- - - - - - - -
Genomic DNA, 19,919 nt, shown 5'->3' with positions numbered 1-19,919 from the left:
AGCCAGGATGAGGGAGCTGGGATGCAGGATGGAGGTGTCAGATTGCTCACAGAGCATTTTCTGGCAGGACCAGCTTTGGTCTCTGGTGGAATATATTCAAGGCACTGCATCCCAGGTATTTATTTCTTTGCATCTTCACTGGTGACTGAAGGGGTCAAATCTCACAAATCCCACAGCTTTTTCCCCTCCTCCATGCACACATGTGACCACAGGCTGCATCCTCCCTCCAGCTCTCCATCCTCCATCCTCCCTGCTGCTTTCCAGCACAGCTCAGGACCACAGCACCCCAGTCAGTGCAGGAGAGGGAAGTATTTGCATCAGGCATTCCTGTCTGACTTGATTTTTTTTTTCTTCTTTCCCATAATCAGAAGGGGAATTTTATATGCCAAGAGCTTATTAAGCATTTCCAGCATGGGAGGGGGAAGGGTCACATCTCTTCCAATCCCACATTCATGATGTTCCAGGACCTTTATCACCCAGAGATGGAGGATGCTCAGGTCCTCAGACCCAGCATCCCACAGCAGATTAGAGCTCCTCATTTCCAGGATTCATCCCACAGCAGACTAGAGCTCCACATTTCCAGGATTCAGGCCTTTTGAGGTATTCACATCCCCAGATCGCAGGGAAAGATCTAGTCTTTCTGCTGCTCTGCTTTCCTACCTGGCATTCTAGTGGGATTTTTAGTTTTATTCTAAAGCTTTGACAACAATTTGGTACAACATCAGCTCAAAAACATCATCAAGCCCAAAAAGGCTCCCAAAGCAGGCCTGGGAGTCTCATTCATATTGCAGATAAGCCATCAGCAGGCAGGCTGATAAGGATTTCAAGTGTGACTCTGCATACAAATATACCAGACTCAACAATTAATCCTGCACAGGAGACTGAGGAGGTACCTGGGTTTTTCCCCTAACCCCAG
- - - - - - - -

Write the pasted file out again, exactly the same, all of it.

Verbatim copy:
Genomic DNA, 19,919 nt, shown 5'->3' with positions numbered 1-19,919 from the left:
AGCCAGGATGAGGGAGCTGGGATGCAGGATGGAGGTGTCAGATTGCTCACAGAGCATTTTCTGGCAGGACCAGCTTTGGTCTCTGGTGGAATATATTCAAGGCACTGCATCCCAGGTATTTATTTCTTTGCATCTTCACTGGTGACTGAAGGGGTCAAATCTCACAAATCCCACAGCTTTTTCCCCTCCTCCATGCACACATGTGACCACAGGCTGCATCCTCCCTCCAGCTCTCCATCCTCCATCCTCCCTGCTGCTTTCCAGCACAGCTCAGGACCACAGCACCCCAGTCAGTGCAGGAGAGGGAAGTATTTGCATCAGGCATTCCTGTCTGACTTGATTTTTTTTTTCTTCTTTCCCATAATCAGAAGGGGAATTTTATATGCCAAGAGCTTATTAAGCATTTCCAGCATGGGAGGGGGAAGGGTCACATCTCTTCCAATCCCACATTCATGATGTTCCAGGACCTTTATCACCCAGAGATGGAGGATGCTCAGGTCCTCAGACCCAGCATCCCACAGCAGATTAGAGCTCCTCATTTCCAGGATTCATCCCACAGCAGACTAGAGCTCCACATTTCCAGGATTCAGGCCTTTTGAGGTATTCACATCCCCAGATCGCAGGGAAAGATCTAGTCTTTCTGCTGCTCTGCTTTCCTACCTGGCATTCTAGTGGGATTTTTAGTTTTATTCTAAAGCTTTGACAACAATTTGGTACAACATCAGCTCAAAAACATCATCAAGCCCAAAAAGGCTCCCAAAGCAGGCCTGGGAGTCTCATTCATATTGCAGATAAGCCATCAGCAGGCAGGCTGATAAGGATTTCAAGTGTGACTCTGCATACAAATATACCAGACTCAACAATTAATCCTGCACAGGAGACTGAGGAGGTACCTGGGTTTTTCCCCTAACCCCAG